He trains himself, 'I will breathe in focusing on inconstancy.' He trains himself, 'I will breathe out focusing on inconstancy.'  He trains himself, 'I will breathe in focusing on dispassion [literally, fading].' He trains himself, 'I will breathe out focusing on dispassion.'  He trains himself, 'I will breathe in focusing on cessation.' He trains himself, 'I will breathe out focusing on cessation.'  He trains himself, 'I will breathe in focusing on relinquishment.' He trains himself, 'I will breathe out focusing on relinquishment.'
This is how the seven factors for awakening are developed & pursued so as to bring clear knowing & release to their culmination.
In the quote directly above keep in mind that anapanasati is said (in MN118) to bring the four frames to fulfillment, which brings the seven factors to fulfillment.
All this suggest to me anapanasati and satipatthana yield the same results and the emphasis in both the insight stage of satipatthana and anapanasati is the changing nature of the frames of reference. To be sure, the minutest details laid out in MN10 can be seen as differing from MN118, but in both cases the trend is to stablize the mind and then be aware of change (arising and passing away as in MN10 or inconstancy in MN118). In both cases the return on effort is knowledge and release.
As a final note on the use of samadhi for insight:
The Blessed One said, "Monks, Sariputta is wise, of great discernment, deep discernment, wide... joyous... rapid... quick... penetrating discernment. For half a month, Sariputta clearly saw insight into mental qualities one after another. This is what occurred to Sariputta through insight into mental qualities one after another:
"There was the case where Sariputta — quite secluded from sensuality, secluded from unskillful qualities — entered & remained in the first jhana: rapture & pleasure born of seclusion, accompanied by directed thought & evaluation. Whatever qualities there are in the first jhana — directed thought, evaluation, rapture, pleasure, singleness of mind, contact, feeling, perception, intention, consciousness, desire, decision, persistence, mindfulness, equanimity, & attention — he ferreted them out one after another. Known to him they arose, known to him they remained, known to him they subsided. He discerned, 'So this is how these qualities, not having been, come into play. Having been, they vanish.' He remained unattracted & unrepelled with regard to those qualities, independent, detached, released, dissociated, with an awareness rid of barriers. He discerned that 'There is a further escape,' and pursuing it there really was for him.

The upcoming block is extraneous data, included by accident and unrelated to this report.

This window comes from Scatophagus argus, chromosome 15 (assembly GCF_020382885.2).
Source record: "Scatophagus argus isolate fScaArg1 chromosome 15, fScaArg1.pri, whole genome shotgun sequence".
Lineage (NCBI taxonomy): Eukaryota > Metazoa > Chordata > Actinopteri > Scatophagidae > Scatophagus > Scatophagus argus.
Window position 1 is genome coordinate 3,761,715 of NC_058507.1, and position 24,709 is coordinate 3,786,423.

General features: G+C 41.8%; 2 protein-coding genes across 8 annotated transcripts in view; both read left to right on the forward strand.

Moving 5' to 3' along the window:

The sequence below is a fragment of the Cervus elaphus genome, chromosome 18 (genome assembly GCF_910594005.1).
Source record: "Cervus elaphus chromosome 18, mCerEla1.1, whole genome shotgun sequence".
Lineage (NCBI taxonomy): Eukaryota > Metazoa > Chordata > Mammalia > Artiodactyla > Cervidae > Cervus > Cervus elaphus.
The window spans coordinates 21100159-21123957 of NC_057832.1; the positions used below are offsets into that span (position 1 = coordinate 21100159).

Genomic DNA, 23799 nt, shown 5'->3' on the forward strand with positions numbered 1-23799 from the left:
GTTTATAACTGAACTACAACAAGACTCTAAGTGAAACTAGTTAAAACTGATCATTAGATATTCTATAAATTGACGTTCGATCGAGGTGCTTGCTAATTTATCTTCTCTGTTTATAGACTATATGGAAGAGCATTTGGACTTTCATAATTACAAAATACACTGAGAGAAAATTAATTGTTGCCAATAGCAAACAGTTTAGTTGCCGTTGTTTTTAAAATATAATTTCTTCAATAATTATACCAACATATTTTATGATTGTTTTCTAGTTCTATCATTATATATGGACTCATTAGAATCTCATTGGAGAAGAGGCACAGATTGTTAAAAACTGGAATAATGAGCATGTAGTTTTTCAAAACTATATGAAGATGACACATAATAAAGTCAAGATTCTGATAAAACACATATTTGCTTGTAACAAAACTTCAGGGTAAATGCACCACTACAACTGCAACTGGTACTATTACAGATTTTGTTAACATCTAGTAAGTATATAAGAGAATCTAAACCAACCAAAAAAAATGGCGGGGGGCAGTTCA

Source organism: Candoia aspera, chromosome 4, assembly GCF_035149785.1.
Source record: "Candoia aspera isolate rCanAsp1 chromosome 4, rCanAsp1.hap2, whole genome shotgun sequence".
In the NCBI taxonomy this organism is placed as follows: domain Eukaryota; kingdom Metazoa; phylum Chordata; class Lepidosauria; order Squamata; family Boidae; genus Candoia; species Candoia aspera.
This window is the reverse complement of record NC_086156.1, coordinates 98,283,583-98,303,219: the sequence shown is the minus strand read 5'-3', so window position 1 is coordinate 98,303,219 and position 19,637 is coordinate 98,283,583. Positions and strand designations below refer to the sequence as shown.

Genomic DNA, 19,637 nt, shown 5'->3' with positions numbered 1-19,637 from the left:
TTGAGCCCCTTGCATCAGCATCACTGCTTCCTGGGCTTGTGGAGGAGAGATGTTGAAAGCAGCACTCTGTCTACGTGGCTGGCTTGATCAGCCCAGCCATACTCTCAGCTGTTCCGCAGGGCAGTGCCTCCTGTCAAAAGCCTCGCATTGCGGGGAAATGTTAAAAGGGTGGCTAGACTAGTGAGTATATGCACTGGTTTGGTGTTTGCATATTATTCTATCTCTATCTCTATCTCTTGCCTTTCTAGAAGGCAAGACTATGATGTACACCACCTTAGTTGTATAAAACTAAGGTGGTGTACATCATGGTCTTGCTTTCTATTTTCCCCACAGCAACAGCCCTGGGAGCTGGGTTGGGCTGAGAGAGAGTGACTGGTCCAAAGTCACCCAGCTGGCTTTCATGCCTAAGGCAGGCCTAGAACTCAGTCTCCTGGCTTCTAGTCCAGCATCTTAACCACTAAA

Please compare the emboldened parts above to the final steps of anapanasati.
Now, I am not completely dense, however. I know that when you speak of mindfulness you are referencing that very movement of attention that the satipatthana seems to allow. Correct? My point is anapanasati as in MN118 is an elaboration of an exercise prescribed in MN10.. it is not truly distinct from satipatthana. If this notion of 'this is satipatthana and this is something else altogether' then we fail to see how this general mindfulness and the strong samadhi of anapanasati are mutually supportive.
Does any of this address, in any way, your inquiry?
Sometimes I lose the plot, so to speak.
To address you comment about MN140 seeming pretty 'conceptual' I would counter that all of what the Buddha sounds conceptual. If he didn't conceptualize it for his audience, then how could he have taught it. However, the seeing
of the truth is not conceptual at the time, but becomes 'conceptual' in the sense that the practitioners views change in line with what is seen. From then on he refers to this view when interacting with the world.
Have a good day.